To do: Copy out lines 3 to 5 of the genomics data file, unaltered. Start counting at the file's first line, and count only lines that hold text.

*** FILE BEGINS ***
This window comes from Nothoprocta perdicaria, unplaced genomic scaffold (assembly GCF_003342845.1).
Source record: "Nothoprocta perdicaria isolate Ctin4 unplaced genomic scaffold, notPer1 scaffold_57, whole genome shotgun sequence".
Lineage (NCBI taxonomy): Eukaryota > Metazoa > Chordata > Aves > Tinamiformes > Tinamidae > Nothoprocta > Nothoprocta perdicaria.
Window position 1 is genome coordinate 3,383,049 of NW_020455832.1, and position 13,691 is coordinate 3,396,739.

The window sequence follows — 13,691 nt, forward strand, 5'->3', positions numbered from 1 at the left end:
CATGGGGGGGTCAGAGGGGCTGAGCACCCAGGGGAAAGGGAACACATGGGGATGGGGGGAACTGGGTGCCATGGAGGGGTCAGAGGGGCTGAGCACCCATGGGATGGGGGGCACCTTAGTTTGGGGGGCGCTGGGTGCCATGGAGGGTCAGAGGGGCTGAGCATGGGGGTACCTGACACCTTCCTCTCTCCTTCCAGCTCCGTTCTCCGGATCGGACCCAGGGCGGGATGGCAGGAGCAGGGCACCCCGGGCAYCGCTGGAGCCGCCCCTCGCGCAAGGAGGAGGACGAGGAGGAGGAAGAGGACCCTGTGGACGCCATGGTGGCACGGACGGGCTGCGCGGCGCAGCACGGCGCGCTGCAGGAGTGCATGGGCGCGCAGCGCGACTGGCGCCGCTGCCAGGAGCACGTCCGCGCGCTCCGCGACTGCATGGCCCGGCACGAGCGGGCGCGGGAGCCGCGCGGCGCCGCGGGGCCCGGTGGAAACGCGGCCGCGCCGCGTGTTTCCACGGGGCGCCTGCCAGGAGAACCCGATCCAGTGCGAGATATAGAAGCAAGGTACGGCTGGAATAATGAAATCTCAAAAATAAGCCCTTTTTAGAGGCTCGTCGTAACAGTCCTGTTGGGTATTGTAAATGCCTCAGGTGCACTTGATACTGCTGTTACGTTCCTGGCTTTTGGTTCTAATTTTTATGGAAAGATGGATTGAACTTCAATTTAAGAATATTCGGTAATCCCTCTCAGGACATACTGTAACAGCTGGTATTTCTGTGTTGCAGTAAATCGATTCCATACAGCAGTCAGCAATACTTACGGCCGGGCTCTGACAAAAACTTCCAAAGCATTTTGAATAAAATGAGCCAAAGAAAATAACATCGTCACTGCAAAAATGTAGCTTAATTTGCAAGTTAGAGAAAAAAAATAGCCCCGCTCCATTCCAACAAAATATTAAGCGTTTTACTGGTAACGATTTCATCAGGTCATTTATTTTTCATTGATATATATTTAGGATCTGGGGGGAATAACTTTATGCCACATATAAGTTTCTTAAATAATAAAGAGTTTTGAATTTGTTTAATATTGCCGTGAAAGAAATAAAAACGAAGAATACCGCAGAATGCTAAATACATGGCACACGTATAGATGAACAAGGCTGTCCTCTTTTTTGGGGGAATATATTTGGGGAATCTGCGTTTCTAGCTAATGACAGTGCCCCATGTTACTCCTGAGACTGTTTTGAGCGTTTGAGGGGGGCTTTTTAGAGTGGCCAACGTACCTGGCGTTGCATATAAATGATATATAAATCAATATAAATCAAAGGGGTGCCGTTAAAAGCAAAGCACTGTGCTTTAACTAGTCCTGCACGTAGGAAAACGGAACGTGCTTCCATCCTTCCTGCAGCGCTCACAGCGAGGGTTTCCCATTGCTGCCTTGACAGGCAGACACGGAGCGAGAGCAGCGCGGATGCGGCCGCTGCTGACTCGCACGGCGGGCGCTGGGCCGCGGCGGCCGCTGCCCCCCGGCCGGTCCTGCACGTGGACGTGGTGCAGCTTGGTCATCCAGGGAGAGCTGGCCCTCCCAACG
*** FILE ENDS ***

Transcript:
Lineage (NCBI taxonomy): Eukaryota > Metazoa > Chordata > Aves > Tinamiformes > Tinamidae > Nothoprocta > Nothoprocta perdicaria.
Window position 1 is genome coordinate 3,383,049 of NW_020455832.1, and position 13,691 is coordinate 3,396,739.

The window sequence follows — 13,691 nt, forward strand, 5'->3', positions numbered from 1 at the left end: